Learning About Chronic Kidney Disease

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What is chronic kidney disease?

Chronic kidney disease means your kidneys have not worked right for a while.

Your kidneys have an important job. They remove waste and extra fluid from your blood. This waste and fluid goes out of your body in your urine.

When your kidneys don't work as they should, wastes build up in your blood. This makes you sick.

High blood pressure and diabetes can cause kidney damage. Other causes include kidney infections and some medicines.

Chronic kidney disease is also called chronic renal failure. Or it may be called chronic renal insufficiency.

How is chronic kidney disease diagnosed?

  • Your doctor will do blood and urine tests to check your kidney function. This will help your doctor see how well your kidneys filter your blood.
  • Your doctor will ask you about past kidney problems. He or she will ask if you have a family history of kidney disease. Your doctor will also want to know what medicines you take. This includes prescription and over-the-counter medicines.
  • You may have a test, such as an ultrasound or CT scan. These tests let your doctor look at a picture of your kidneys. This can help your doctor measure the size of your kidneys and see if anything is blocking your urine flow.
  • In some cases, your doctor may take a tiny sample of kidney tissue. This is called a biopsy. It helps the doctor find out what caused the kidney disease.

What are the symptoms?

You may not have symptoms if your disease is mild. If you lose more kidney function, you may:

  • Have swelling and weight gain. This is from the extra fluid in your tissues. It is called edema (say "ih-DEE-muh").
  • Often feel sick to your stomach (nauseated) or vomit.
  • Have trouble sleeping.
  • Urinate less than normal.
  • Have trouble thinking clearly.
  • Feel very tired.

What can you expect when you have chronic kidney disease?

  • In the early stages of the disease, your kidneys are still able to regulate the fluids, salts, and waste products in your body. But if you keep losing kidney function, you may start to have problems, or complications.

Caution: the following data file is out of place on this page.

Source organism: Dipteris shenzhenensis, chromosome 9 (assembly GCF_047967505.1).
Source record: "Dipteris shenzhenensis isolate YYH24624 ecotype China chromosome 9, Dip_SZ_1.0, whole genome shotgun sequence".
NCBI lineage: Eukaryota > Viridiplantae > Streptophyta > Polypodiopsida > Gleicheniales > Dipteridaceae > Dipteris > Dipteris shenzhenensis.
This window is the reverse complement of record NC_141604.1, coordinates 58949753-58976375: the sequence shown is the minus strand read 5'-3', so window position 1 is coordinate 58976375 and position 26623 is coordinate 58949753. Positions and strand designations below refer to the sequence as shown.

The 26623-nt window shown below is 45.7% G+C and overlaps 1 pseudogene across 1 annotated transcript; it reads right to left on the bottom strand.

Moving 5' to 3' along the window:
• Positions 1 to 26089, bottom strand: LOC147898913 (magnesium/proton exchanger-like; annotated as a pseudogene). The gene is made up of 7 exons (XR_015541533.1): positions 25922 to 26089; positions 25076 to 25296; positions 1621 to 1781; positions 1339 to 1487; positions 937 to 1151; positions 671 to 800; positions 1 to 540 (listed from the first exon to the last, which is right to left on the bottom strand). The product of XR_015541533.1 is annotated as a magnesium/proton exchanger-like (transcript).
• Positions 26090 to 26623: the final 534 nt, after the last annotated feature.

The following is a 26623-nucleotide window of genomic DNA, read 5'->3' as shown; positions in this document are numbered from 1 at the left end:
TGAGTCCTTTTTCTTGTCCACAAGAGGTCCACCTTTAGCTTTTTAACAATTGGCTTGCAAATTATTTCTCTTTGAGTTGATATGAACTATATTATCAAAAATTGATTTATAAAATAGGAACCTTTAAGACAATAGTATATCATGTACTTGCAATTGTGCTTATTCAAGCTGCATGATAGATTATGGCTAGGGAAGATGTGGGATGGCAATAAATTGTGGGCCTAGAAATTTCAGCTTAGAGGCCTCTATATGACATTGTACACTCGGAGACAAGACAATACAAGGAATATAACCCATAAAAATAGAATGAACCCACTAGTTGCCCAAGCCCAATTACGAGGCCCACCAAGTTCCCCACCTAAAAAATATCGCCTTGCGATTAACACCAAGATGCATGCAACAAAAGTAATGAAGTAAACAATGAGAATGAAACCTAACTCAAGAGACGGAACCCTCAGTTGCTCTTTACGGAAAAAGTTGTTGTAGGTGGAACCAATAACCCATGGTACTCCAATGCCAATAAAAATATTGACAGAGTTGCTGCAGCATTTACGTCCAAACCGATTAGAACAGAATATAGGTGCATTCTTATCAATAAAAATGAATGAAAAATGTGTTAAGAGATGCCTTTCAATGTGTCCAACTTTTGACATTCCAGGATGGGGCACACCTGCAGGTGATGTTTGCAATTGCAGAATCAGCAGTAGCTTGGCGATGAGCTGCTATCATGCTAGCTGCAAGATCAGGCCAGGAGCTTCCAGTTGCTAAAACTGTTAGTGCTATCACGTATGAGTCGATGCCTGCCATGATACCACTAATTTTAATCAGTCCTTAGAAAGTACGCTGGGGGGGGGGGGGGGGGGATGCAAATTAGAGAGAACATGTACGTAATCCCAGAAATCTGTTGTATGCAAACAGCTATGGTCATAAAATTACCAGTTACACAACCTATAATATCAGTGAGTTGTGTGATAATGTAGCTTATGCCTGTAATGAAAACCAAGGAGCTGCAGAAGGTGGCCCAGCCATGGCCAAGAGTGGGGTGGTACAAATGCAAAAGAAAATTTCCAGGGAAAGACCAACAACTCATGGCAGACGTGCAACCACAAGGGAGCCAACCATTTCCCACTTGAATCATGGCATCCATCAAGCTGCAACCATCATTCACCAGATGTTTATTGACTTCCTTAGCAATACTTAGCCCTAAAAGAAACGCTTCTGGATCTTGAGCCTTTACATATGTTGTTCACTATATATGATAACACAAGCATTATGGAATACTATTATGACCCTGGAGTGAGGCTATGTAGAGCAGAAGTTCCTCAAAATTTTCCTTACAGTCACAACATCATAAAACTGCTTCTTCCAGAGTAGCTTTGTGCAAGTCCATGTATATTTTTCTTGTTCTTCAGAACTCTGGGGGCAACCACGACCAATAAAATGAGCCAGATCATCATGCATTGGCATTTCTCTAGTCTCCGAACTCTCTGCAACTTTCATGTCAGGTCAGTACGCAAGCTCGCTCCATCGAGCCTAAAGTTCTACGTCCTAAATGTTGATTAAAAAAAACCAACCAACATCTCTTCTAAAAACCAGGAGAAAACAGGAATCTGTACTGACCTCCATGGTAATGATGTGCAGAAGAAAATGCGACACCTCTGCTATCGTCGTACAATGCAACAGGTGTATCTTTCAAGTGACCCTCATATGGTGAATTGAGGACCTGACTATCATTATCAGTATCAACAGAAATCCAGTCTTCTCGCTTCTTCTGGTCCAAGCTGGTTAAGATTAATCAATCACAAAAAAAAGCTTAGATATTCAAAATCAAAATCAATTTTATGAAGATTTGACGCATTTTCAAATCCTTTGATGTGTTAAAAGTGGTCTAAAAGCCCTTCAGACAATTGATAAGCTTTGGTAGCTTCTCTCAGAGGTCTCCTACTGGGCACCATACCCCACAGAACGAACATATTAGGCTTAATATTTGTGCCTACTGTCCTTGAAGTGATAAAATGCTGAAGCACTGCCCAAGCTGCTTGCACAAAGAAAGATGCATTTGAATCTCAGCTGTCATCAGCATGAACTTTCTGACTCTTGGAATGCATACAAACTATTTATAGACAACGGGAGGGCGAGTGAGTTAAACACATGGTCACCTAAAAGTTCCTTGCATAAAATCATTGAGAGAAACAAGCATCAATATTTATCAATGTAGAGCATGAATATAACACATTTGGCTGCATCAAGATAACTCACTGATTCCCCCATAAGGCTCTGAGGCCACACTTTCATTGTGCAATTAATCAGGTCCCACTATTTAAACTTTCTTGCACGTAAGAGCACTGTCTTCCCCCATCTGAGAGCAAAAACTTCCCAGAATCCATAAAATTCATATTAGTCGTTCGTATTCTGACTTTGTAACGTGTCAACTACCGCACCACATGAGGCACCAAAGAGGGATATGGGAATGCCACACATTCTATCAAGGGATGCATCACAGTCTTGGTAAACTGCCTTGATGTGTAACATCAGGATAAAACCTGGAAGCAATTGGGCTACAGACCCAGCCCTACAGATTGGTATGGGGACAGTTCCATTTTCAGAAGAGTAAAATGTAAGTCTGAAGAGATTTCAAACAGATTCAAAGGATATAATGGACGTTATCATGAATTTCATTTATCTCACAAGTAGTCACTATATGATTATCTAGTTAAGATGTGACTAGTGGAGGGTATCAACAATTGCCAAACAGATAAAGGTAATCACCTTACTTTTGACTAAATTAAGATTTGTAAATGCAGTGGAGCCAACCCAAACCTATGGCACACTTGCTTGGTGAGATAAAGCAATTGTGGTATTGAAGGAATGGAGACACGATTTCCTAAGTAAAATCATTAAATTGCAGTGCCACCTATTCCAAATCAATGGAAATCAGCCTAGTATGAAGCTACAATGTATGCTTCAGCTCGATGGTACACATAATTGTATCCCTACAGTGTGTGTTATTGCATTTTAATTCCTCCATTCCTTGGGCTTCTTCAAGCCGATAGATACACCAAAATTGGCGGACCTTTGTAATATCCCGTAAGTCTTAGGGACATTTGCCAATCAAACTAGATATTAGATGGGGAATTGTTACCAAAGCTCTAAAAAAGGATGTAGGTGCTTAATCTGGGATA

• How long it takes for the kidney disease to get worse depends on your condition. Sometimes it gets worse very slowly over many years. Or it may get worse more quickly.
  • When kidney function falls below a certain point, it is called kidney failure. Kidney failure affects your whole body. It can cause serious heart, bone, and brain problems and make you feel very ill. Untreated kidney failure can cause death.

How is it treated?

Manage your health problems

  • If you have diabetes, it's important to control your blood sugar level with diet, exercise, and medicines. If your blood sugar level is too high for too long, it can damage your kidneys.
  • If you have high blood pressure, it's important to control it with diet, exercise, and any medicines your doctor prescribes.
  • Avoid long-term use of medicines that can damage the kidneys. These medicines include non-steroidal anti-inflammatory drugs. Examples of these are ibuprofen (Advil) and celecoxib (Celebrex).

Treat kidney complications

  • If your doctor put you on a special diet, stay on the diet.
  • If you have kidney failure, you'll probably have two treatment choices. Your doctor may recommend that you start kidney dialysis to filter wastes and extra fluid from your blood. Or it may be better to get a new kidney (transplant). Both treatments have risks and benefits. Talk with your doctor to decide which is best for you.

Practise healthy habits

  • If your doctor recommends it, get more exercise. Walking is a good choice. Bit by bit, increase the amount you walk every day. Try for at least 2½ hours a week.
  • Don't smoke. Smoking can make chronic kidney disease worse. If you need help quitting, talk to your doctor about stop-smoking programs and medicines. These can increase your chances of quitting for good.
  • Don't drink alcohol.

Follow-up care is a key part of your treatment and safety. Be sure to make and go to all appointments, and call your doctor or nurse call line if you are having problems. It's also a good idea to know your test results and keep a list of the medicines you take.

Where can you learn more?

Go to https://www.healthwise.net/patientEd

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